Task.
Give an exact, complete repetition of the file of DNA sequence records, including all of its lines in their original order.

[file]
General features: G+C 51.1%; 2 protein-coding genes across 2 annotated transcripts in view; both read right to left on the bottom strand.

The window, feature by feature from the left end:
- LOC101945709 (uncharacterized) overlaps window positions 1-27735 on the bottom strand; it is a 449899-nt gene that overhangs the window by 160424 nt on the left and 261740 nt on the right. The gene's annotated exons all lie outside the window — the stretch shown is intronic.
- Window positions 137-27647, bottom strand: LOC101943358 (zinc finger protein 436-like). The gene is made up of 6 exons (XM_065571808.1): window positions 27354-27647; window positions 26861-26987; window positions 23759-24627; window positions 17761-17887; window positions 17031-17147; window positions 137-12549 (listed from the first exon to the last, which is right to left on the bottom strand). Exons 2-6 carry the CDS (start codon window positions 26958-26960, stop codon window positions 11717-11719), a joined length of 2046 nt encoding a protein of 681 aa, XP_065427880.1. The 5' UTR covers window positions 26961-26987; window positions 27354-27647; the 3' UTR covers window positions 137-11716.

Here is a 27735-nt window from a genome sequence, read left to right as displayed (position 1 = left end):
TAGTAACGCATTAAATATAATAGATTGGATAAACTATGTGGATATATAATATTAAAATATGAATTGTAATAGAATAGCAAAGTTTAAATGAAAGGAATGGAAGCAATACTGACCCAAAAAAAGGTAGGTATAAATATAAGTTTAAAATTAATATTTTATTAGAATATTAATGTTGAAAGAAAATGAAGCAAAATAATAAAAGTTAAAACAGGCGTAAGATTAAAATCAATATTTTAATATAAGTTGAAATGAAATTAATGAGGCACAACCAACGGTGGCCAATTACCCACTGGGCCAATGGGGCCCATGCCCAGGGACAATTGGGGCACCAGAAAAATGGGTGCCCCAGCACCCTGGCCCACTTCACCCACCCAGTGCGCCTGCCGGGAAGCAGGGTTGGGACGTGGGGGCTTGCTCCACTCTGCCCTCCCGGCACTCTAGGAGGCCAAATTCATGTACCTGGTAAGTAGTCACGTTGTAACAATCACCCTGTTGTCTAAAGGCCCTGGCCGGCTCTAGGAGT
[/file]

General features: G+C 51.1%; 2 protein-coding genes across 2 annotated transcripts in view; both read right to left on the bottom strand.

The window, feature by feature from the left end:
- LOC101945709 (uncharacterized) overlaps window positions 1-27735 on the bottom strand; it is a 449899-nt gene that overhangs the window by 160424 nt on the left and 261740 nt on the right. The gene's annotated exons all lie outside the window — the stretch shown is intronic.
- Window positions 137-27647, bottom strand: LOC101943358 (zinc finger protein 436-like). The gene is made up of 6 exons (XM_065571808.1): window positions 27354-27647; window positions 26861-26987; window positions 23759-24627; window positions 17761-17887; window positions 17031-17147; window positions 137-12549 (listed from the first exon to the last, which is right to left on the bottom strand). Exons 2-6 carry the CDS (start codon window positions 26958-26960, stop codon window positions 11717-11719), a joined length of 2046 nt encoding a protein of 681 aa, XP_065427880.1. The 5' UTR covers window positions 26961-26987; window positions 27354-27647; the 3' UTR covers window positions 137-11716.

Here is a 27735-nt window from a genome sequence, read left to right as displayed (position 1 = left end):
TAGTAACGCATTAAATATAATAGATTGGATAAACTATGTGGATATATAATATTAAAATATGAATTGTAATAGAATAGCAAAGTTTAAATGAAAGGAATGGAAGCAATACTGACCCAAAAAAAGGTAGGTATAAATATAAGTTTAAAATTAATATTTTATTAGAATATTAATGTTGAAAGAAAATGAAGCAAAATAATAAAAGTTAAAACAGGCGTAAGATTAAAATCAATATTTTAATATAAGTTGAAATGAAATTAATGAGGCACAACCAACGGTGGCCAATTACCCACTGGGCCAATGGGGCCCATGCCCAGGGACAATTGGGGCACCAGAAAAATGGGTGCCCCAGCACCCTGGCCCACTTCACCCACCCAGTGCGCCTGCCGGGAAGCAGGGTTGGGACGTGGGGGCTTGCTCCACTCTGCCCTCCCGGCACTCTAGGAGGCCAAATTCATGTACCTGGTAAGTAGTCACGTTGTAACAATCACCCTGTTGTCTAAAGGCCCTGGCCGGCTCTAGGAGT